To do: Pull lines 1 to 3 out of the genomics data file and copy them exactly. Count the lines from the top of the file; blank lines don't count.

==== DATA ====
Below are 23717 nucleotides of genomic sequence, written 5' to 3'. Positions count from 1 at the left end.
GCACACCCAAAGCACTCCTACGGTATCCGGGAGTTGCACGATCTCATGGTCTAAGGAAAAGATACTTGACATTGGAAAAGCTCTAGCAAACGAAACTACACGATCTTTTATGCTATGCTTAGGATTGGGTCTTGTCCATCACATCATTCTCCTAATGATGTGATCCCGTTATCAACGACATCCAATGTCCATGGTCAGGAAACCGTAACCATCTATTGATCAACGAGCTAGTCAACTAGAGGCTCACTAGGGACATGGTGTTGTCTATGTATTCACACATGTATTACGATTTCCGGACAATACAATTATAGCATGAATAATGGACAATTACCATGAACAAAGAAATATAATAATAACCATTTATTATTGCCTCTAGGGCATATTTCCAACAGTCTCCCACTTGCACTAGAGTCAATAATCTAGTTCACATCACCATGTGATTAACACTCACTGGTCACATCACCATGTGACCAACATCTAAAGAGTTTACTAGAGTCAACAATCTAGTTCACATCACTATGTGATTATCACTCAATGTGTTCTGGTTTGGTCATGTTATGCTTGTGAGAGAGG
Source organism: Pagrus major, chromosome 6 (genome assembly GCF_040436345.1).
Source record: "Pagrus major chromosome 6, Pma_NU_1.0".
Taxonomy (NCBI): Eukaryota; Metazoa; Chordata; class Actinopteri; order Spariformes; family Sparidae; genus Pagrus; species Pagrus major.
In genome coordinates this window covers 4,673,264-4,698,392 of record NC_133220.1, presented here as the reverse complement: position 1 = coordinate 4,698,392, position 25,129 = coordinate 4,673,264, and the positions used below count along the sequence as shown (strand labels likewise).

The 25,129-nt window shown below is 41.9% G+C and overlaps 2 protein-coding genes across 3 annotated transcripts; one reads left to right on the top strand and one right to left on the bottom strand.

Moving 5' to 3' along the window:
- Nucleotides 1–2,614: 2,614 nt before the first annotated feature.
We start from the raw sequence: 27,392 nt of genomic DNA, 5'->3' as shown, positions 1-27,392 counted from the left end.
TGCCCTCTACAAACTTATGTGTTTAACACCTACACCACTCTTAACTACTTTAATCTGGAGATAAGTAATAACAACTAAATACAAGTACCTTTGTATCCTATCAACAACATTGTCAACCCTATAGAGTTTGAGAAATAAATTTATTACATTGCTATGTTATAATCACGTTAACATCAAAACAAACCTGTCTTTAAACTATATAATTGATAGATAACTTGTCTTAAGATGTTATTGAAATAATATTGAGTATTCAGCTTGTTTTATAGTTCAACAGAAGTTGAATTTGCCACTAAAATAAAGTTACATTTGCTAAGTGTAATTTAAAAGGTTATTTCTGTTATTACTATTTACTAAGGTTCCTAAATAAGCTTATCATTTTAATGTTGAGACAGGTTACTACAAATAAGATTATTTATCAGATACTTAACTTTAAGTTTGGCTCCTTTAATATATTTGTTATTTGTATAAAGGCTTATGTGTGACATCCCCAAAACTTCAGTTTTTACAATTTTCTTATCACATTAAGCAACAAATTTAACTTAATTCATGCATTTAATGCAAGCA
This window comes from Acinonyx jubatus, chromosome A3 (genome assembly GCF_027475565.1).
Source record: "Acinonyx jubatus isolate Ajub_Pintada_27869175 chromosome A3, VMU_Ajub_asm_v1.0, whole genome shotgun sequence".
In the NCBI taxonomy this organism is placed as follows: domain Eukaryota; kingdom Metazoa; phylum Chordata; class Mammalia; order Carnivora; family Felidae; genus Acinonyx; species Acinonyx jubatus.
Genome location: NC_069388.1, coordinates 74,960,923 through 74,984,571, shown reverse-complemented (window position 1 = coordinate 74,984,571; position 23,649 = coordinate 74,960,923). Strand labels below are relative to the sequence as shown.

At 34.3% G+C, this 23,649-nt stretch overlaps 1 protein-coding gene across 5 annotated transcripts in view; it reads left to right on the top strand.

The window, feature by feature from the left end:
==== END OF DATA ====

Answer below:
Below are 23717 nucleotides of genomic sequence, written 5' to 3'. Positions count from 1 at the left end.
GCACACCCAAAGCACTCCTACGGTATCCGGGAGTTGCACGATCTCATGGTCTAAGGAAAAGATACTTGACATTGGAAAAGCTCTAGCAAACGAAACTACACGATCTTTTATGCTATGCTTAGGATTGGGTCTTGTCCATCACATCATTCTCCTAATGATGTGATCCCGTTATCAACGACATCCAATGTCCATGGTCAGGAAACCGTAACCATCTATTGATCAACGAGCTAGTCAACTAGAGGCTCACTAGGGACATGGTGTTGTCTATGTATTCACACATGTATTACGATTTCCGGACAATACAATTATAGCATGAATAATGGACAATTACCATGAACAAAGAAATATAATAATAACCATTTATTATTGCCTCTAGGGCATATTTCCAACAGTCTCCCACTTGCACTAGAGTCAATAATCTAGTTCACATCACCATGTGATTAACACTCACTGGTCACATCACCATGTGACCAACATCTAAAGAGTTTACTAGAGTCAACAATCTAGTTCACATCACTATGTGATTATCACTCAATGTGTTCTGGTTTGGTCATGTTATGCTTGTGAGAGAGG
Source organism: Pagrus major, chromosome 6 (genome assembly GCF_040436345.1).